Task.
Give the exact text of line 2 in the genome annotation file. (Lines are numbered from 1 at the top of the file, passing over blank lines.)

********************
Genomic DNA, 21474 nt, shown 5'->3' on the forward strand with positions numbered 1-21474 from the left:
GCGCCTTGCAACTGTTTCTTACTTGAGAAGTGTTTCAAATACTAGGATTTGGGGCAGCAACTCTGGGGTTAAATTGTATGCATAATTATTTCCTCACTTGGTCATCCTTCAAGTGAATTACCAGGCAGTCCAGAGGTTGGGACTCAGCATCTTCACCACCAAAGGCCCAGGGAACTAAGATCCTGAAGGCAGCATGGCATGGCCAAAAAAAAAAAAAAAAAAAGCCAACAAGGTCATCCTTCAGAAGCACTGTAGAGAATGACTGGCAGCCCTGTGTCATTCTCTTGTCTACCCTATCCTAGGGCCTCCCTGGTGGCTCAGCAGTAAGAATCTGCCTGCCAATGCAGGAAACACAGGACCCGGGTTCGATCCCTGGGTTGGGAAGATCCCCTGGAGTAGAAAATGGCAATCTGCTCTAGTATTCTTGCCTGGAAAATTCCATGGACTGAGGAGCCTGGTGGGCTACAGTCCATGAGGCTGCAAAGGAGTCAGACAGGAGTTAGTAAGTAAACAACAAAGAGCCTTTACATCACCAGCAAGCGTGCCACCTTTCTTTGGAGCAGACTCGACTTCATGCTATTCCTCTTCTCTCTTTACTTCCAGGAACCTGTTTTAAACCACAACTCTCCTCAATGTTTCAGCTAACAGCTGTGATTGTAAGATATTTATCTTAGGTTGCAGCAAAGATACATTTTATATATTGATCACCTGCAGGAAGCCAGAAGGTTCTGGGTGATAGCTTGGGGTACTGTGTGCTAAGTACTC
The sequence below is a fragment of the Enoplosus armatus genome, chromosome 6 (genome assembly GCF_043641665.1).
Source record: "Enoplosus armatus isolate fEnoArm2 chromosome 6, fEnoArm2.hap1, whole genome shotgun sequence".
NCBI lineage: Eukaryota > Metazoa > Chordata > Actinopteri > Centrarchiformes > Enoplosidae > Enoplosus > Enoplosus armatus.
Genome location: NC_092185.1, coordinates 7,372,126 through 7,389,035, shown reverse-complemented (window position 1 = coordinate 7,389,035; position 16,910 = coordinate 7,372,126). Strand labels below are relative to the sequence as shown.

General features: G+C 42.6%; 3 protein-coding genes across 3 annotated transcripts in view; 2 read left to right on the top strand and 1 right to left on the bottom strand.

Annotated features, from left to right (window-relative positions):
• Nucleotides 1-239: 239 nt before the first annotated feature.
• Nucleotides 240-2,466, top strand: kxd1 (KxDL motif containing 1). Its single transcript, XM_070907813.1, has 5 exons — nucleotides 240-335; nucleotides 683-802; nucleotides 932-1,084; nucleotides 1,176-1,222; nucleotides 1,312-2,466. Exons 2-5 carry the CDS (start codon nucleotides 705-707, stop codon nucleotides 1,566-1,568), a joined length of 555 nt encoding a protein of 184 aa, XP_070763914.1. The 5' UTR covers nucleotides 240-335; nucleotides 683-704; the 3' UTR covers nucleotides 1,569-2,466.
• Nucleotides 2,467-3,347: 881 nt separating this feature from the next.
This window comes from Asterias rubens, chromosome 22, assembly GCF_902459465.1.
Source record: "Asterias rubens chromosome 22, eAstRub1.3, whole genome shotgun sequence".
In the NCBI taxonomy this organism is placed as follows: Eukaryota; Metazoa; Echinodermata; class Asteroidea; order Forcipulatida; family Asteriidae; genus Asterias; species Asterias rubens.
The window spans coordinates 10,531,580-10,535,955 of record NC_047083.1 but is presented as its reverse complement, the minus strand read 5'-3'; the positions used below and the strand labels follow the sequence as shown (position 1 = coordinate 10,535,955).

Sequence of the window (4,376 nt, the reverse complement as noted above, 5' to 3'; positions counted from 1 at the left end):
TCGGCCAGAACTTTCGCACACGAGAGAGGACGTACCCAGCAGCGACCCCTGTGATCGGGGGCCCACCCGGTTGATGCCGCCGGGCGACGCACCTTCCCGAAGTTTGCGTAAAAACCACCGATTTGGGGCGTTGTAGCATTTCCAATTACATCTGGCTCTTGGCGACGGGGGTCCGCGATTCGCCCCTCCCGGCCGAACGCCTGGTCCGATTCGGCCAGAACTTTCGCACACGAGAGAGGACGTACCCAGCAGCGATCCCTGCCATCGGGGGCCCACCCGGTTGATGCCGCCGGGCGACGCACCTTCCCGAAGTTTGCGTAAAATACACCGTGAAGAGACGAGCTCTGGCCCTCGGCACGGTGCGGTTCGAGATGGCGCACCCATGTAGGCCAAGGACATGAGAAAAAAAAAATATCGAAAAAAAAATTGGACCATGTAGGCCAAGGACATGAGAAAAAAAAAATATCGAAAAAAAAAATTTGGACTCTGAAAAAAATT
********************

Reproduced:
GCGCCTTGCAACTGTTTCTTACTTGAGAAGTGTTTCAAATACTAGGATTTGGGGCAGCAACTCTGGGGTTAAATTGTATGCATAATTATTTCCTCACTTGGTCATCCTTCAAGTGAATTACCAGGCAGTCCAGAGGTTGGGACTCAGCATCTTCACCACCAAAGGCCCAGGGAACTAAGATCCTGAAGGCAGCATGGCATGGCCAAAAAAAAAAAAAAAAAAAGCCAACAAGGTCATCCTTCAGAAGCACTGTAGAGAATGACTGGCAGCCCTGTGTCATTCTCTTGTCTACCCTATCCTAGGGCCTCCCTGGTGGCTCAGCAGTAAGAATCTGCCTGCCAATGCAGGAAACACAGGACCCGGGTTCGATCCCTGGGTTGGGAAGATCCCCTGGAGTAGAAAATGGCAATCTGCTCTAGTATTCTTGCCTGGAAAATTCCATGGACTGAGGAGCCTGGTGGGCTACAGTCCATGAGGCTGCAAAGGAGTCAGACAGGAGTTAGTAAGTAAACAACAAAGAGCCTTTACATCACCAGCAAGCGTGCCACCTTTCTTTGGAGCAGACTCGACTTCATGCTATTCCTCTTCTCTCTTTACTTCCAGGAACCTGTTTTAAACCACAACTCTCCTCAATGTTTCAGCTAACAGCTGTGATTGTAAGATATTTATCTTAGGTTGCAGCAAAGATACATTTTATATATTGATCACCTGCAGGAAGCCAGAAGGTTCTGGGTGATAGCTTGGGGTACTGTGTGCTAAGTACTC